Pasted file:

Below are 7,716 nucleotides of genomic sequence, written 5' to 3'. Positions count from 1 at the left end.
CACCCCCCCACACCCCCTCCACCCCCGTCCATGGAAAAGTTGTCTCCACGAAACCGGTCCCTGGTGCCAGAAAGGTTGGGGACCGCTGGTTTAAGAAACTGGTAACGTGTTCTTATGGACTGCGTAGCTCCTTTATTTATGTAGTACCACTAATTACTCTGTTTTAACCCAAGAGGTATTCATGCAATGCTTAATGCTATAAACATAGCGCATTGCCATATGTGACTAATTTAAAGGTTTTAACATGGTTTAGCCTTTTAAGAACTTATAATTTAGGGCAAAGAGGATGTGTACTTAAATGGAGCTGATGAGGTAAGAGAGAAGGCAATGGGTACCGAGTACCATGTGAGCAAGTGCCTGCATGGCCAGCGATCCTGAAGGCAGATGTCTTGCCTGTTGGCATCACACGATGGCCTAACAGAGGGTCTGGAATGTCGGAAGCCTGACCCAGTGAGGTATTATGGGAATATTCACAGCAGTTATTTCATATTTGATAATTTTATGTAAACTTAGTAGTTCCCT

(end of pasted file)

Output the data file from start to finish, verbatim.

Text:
Below are 7,716 nucleotides of genomic sequence, written 5' to 3'. Positions count from 1 at the left end.
CACCCCCCCACACCCCCTCCACCCCCGTCCATGGAAAAGTTGTCTCCACGAAACCGGTCCCTGGTGCCAGAAAGGTTGGGGACCGCTGGTTTAAGAAACTGGTAACGTGTTCTTATGGACTGCGTAGCTCCTTTATTTATGTAGTACCACTAATTACTCTGTTTTAACCCAAGAGGTATTCATGCAATGCTTAATGCTATAAACATAGCGCATTGCCATATGTGACTAATTTAAAGGTTTTAACATGGTTTAGCCTTTTAAGAACTTATAATTTAGGGCAAAGAGGATGTGTACTTAAATGGAGCTGATGAGGTAAGAGAGAAGGCAATGGGTACCGAGTACCATGTGAGCAAGTGCCTGCATGGCCAGCGATCCTGAAGGCAGATGTCTTGCCTGTTGGCATCACACGATGGCCTAACAGAGGGTCTGGAATGTCGGAAGCCTGACCCAGTGAGGTATTATGGGAATATTCACAGCAGTTATTTCATATTTGATAATTTTATGTAAACTTAGTAGTTCCCT